Essay about Father Franz Boas--Father of American Anthropology

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Father Franz Boas--Father of American Anthropology

Franz Boas is often referred to as the father of
American anthropology because of the great influence he had in the lives and the careers of the next great generation of anthropologists in America. He came at a time when anthropology was not considered a true science or even a meaningful discipline and brought an air of respectability to the profession, giving those who followed a passion and an example of how to approach anthropology. Boas directed the field studies and trained such prominent anthropologists as Alfred Louis Kroeber, Robert Lowie, Margaret Mead, as well as others. Although he did not leave as his legacy any specific line of thought, he left a pattern that was
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Boas’ rejection of data that was not collected in the field is well-documented and presents a nature that was very specific in its analysis of the subject. His determination to go out into the field and collect the data for the project ushered in a new respectability to the field in that he was not merely regurgitating data that had been collected for another study but rather he was analyzing a specific set of information that was pertinent to the study at hand. He introduced the concept of empirical observation. This initial use of fieldwork set Boas ahead of the rest of the anthropologists. He was not content to take old data and make it suit his theories. Rather, he embraced the scientific method and collected data and then reworked his thesis to fit the information dictated by the data set found. Boas lived what he preached, and this can be seen in his numerous trips to live among the natives of the land. He put in stints in the Arctic, with the Kwakitul of the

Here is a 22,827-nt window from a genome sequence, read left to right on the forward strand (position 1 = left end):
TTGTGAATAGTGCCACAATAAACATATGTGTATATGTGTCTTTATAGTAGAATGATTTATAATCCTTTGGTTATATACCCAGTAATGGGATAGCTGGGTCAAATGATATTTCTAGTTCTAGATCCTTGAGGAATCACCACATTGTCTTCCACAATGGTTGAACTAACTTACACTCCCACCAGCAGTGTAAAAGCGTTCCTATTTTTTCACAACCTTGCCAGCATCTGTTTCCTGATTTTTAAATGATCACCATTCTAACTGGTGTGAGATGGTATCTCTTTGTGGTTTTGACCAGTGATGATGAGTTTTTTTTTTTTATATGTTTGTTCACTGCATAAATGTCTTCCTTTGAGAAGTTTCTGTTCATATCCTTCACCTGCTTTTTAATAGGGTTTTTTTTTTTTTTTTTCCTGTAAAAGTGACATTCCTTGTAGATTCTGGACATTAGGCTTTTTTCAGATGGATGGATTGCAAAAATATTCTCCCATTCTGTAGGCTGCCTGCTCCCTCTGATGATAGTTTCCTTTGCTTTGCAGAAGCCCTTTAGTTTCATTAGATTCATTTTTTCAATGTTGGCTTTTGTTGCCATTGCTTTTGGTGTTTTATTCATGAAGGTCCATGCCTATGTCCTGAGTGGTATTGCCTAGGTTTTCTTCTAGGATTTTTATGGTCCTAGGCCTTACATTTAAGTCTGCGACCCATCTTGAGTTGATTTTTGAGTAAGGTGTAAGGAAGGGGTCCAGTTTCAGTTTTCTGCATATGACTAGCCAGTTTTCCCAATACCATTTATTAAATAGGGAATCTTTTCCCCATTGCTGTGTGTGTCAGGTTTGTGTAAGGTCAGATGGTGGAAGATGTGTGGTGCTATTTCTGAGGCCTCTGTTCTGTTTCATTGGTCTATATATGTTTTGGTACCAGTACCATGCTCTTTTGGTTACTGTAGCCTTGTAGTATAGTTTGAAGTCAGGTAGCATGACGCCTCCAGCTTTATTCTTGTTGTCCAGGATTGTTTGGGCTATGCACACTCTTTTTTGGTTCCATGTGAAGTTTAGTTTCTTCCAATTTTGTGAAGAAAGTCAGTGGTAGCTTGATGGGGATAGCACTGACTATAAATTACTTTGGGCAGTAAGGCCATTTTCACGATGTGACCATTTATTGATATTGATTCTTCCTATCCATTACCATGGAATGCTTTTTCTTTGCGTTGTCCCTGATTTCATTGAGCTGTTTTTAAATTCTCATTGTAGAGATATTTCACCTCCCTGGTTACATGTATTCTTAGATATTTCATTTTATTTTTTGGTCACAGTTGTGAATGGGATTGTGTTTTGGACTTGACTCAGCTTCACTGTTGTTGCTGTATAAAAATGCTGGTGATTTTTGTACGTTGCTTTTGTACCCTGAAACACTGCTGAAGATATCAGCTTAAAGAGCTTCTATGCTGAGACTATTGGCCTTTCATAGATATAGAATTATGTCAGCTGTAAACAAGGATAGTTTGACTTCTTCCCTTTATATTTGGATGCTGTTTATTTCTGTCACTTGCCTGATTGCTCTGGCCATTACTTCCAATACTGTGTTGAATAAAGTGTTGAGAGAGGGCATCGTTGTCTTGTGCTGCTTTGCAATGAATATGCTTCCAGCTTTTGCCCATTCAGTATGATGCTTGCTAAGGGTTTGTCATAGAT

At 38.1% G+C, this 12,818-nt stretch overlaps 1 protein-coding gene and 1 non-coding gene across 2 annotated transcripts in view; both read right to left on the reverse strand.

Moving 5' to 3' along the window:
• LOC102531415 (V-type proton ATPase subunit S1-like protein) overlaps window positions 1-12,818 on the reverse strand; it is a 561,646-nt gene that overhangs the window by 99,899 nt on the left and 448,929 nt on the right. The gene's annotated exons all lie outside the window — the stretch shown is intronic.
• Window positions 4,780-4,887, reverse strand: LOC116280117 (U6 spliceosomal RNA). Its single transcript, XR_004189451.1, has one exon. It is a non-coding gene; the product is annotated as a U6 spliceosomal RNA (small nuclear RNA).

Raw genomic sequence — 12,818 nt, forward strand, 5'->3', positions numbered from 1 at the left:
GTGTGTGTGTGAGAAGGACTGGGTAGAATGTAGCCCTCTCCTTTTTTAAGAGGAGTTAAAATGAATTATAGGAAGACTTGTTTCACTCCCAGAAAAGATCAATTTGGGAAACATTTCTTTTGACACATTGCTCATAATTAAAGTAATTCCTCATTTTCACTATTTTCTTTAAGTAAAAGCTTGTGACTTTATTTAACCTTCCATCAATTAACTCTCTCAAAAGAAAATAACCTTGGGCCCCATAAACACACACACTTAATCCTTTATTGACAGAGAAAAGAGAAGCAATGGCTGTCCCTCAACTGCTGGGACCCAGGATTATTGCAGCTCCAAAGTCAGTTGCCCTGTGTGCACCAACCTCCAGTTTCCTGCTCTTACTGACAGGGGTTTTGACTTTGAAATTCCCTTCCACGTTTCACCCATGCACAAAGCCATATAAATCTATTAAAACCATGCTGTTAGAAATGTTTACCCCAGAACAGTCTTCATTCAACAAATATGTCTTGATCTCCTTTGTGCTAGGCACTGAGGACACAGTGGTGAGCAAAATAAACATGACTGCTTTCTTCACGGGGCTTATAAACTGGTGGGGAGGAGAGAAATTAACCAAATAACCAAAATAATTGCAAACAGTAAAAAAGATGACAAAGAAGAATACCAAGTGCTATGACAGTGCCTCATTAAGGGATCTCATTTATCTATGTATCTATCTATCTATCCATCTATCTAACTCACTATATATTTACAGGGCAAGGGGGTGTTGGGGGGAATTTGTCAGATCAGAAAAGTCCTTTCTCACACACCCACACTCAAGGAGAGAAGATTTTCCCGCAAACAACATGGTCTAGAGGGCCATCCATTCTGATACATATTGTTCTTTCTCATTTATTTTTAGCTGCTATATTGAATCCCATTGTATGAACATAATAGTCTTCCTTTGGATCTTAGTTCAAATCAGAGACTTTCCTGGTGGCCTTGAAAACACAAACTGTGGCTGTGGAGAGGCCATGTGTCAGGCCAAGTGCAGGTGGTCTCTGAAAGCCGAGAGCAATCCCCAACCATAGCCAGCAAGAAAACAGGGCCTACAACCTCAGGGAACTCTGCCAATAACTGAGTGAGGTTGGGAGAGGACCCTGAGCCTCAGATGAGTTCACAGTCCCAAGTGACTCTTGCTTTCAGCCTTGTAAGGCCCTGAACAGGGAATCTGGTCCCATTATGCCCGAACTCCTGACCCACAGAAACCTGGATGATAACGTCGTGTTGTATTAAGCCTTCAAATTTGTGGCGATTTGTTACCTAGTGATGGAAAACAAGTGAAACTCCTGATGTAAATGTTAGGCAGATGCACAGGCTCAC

Pacific Northwest.

Boas also felt that learning a language was a significant part of understanding a culture, something that was a new concept. Along these lines, Boas recognized the importance of reaching into the past to create and preserve the present, again setting himself ahead of the rest of his contemporaries. The idea of cultural whole is that every culture was a complete system. He felt
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